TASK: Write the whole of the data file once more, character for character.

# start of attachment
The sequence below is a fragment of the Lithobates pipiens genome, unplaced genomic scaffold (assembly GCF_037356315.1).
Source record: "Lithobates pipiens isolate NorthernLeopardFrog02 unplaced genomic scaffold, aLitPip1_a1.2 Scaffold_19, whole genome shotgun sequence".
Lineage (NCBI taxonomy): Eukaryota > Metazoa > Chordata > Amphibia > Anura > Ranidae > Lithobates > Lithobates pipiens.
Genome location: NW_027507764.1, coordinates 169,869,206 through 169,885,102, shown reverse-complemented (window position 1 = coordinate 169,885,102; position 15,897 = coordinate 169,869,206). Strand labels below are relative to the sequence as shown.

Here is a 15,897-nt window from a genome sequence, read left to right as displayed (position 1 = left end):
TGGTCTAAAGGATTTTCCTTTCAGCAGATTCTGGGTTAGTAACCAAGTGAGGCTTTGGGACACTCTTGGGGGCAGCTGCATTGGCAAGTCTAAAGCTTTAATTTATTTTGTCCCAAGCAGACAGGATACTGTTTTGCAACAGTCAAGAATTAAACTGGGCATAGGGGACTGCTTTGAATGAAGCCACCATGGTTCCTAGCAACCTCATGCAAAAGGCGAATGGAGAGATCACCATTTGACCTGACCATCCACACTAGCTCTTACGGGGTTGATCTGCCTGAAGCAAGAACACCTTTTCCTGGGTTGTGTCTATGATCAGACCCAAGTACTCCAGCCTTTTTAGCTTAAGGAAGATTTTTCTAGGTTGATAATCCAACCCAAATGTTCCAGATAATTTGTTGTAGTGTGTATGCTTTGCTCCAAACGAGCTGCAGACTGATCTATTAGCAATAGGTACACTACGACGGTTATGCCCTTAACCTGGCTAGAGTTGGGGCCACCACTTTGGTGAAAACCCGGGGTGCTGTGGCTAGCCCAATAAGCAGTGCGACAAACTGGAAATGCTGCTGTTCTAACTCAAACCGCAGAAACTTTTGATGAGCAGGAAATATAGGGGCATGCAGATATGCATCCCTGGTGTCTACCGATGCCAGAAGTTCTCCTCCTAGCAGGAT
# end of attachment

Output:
The sequence below is a fragment of the Lithobates pipiens genome, unplaced genomic scaffold (assembly GCF_037356315.1).
Source record: "Lithobates pipiens isolate NorthernLeopardFrog02 unplaced genomic scaffold, aLitPip1_a1.2 Scaffold_19, whole genome shotgun sequence".
Lineage (NCBI taxonomy): Eukaryota > Metazoa > Chordata > Amphibia > Anura > Ranidae > Lithobates > Lithobates pipiens.
Genome location: NW_027507764.1, coordinates 169,869,206 through 169,885,102, shown reverse-complemented (window position 1 = coordinate 169,885,102; position 15,897 = coordinate 169,869,206). Strand labels below are relative to the sequence as shown.

Here is a 15,897-nt window from a genome sequence, read left to right as displayed (position 1 = left end):
TGGTCTAAAGGATTTTCCTTTCAGCAGATTCTGGGTTAGTAACCAAGTGAGGCTTTGGGACACTCTTGGGGGCAGCTGCATTGGCAAGTCTAAAGCTTTAATTTATTTTGTCCCAAGCAGACAGGATACTGTTTTGCAACAGTCAAGAATTAAACTGGGCATAGGGGACTGCTTTGAATGAAGCCACCATGGTTCCTAGCAACCTCATGCAAAAGGCGAATGGAGAGATCACCATTTGACCTGACCATCCACACTAGCTCTTACGGGGTTGATCTGCCTGAAGCAAGAACACCTTTTCCTGGGTTGTGTCTATGATCAGACCCAAGTACTCCAGCCTTTTTAGCTTAAGGAAGATTTTTCTAGGTTGATAATCCAACCCAAATGTTCCAGATAATTTGTTGTAGTGTGTATGCTTTGCTCCAAACGAGCTGCAGACTGATCTATTAGCAATAGGTACACTACGACGGTTATGCCCTTAACCTGGCTAGAGTTGGGGCCACCACTTTGGTGAAAACCCGGGGTGCTGTGGCTAGCCCAATAAGCAGTGCGACAAACTGGAAATGCTGCTGTTCTAACTCAAACCGCAGAAACTTTTGATGAGCAGGAAATATAGGGGCATGCAGATATGCATCCCTGGTGTCTACCGATGCCAGAAGTTCTCCTCCTAGCAGGAT